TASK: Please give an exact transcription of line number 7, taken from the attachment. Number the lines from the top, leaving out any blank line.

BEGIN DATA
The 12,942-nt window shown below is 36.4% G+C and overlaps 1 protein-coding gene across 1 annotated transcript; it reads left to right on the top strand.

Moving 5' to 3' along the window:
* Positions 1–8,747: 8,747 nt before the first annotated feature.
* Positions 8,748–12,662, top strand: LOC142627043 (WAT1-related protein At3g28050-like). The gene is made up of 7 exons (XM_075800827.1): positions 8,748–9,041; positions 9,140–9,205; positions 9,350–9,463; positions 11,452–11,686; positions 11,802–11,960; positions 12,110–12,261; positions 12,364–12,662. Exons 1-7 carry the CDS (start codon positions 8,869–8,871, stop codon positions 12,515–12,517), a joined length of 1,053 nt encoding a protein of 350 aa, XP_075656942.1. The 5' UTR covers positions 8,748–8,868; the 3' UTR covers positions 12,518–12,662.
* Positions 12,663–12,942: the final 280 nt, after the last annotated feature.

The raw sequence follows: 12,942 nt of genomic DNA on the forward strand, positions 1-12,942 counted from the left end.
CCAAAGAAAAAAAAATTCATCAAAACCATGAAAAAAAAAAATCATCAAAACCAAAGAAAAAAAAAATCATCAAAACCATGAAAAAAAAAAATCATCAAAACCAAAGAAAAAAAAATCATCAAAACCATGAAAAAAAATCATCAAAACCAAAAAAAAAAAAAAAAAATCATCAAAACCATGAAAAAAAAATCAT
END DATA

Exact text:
CCAAAGAAAAAAAAATTCATCAAAACCATGAAAAAAAAAAATCATCAAAACCAAAGAAAAAAAAAATCATCAAAACCATGAAAAAAAAAAATCATCAAAACCAAAGAAAAAAAAATCATCAAAACCATGAAAAAAAATCATCAAAACCAAAAAAAAAAAAAAAAAATCATCAAAACCATGAAAAAAAAATCAT